In Westminster Abbey Analysis

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Essay: “In Westminster Abbey”
“In Westminster Abbey” by John Betjeman is a poem that tells the story of a woman in a famous church in London and her prayer to the Lord. Each stanza in the poem contains something that the speaker wants from the Lord. And as one reads through the poem, a more keen understanding of the woman praying is formed, and it is likely drastically different from the original perception gained in the first two stanzas. In “In Westminster Abbey,” John Betjeman uses the speaker’s prayer and flaws in Christianity to illustrate to the reader that an individual is not always how they appear.
Considering the length of the poem, there is quite a bit of information told about the speaker’s identity and personality. Firstly,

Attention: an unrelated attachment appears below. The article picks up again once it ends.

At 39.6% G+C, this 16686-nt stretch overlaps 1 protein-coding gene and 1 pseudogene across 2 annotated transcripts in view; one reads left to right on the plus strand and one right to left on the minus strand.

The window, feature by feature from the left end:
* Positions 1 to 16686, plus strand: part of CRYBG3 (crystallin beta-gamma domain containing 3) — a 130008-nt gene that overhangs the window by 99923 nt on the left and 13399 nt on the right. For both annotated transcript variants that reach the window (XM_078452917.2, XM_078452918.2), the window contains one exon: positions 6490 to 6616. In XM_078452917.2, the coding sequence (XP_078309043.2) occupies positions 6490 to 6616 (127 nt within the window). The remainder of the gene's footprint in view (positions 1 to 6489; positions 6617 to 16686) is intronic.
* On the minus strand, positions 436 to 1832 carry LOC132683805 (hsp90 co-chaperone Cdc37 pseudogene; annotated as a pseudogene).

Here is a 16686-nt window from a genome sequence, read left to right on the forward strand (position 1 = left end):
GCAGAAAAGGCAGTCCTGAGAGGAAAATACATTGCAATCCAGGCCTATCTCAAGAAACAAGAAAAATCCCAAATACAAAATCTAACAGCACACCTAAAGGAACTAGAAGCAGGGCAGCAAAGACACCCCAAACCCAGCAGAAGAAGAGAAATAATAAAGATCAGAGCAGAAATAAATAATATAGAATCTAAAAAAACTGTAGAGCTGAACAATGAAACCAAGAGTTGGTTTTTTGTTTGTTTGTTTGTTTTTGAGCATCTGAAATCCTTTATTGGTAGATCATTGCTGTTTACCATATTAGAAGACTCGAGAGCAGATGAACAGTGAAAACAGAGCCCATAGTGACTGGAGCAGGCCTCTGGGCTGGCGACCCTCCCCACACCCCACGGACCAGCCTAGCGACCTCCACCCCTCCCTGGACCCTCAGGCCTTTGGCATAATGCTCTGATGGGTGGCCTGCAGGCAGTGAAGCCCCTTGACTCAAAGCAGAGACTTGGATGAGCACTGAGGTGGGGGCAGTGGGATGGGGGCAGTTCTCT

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Although these things could be considered nice, they aren’t representative of the population. In a matter of one stanza, the image of the speaker the reader receives completely changes from the innocent wholesome churchgoer, to a self-interested pseudo-Christian who in times of trouble goes to the Lord in prayer expecting and demanding her safety, harm for the Germans, and a slew of other tasks. A person’s initial appearance is not always representative of their true nature. This is precisely the message intended to be received by the reader. John Betjeman is clearly separated from the speaker in the story. A main determining factor is that he is a male, and the speaker of the poem is female. The author seems to be expressing his personal beliefs and Christian ideals by creating the character in the poem who embodies almost the complete opposite ideology of the author. Even still, the poem appears a dramatic monologue. Writing in this style of lyric poetry allows John Betjeman to be completely removed from the poem and thus he gets his point across much more effectively. Had he done something like make the speaker a male, readers could falsely associate some of the elements of the poem with the author as opposed to considering them as an independent entity. The tone that is established by the time the conclusion of the poem reaches the forefront makes the reader want to analyze and judge the speaker,
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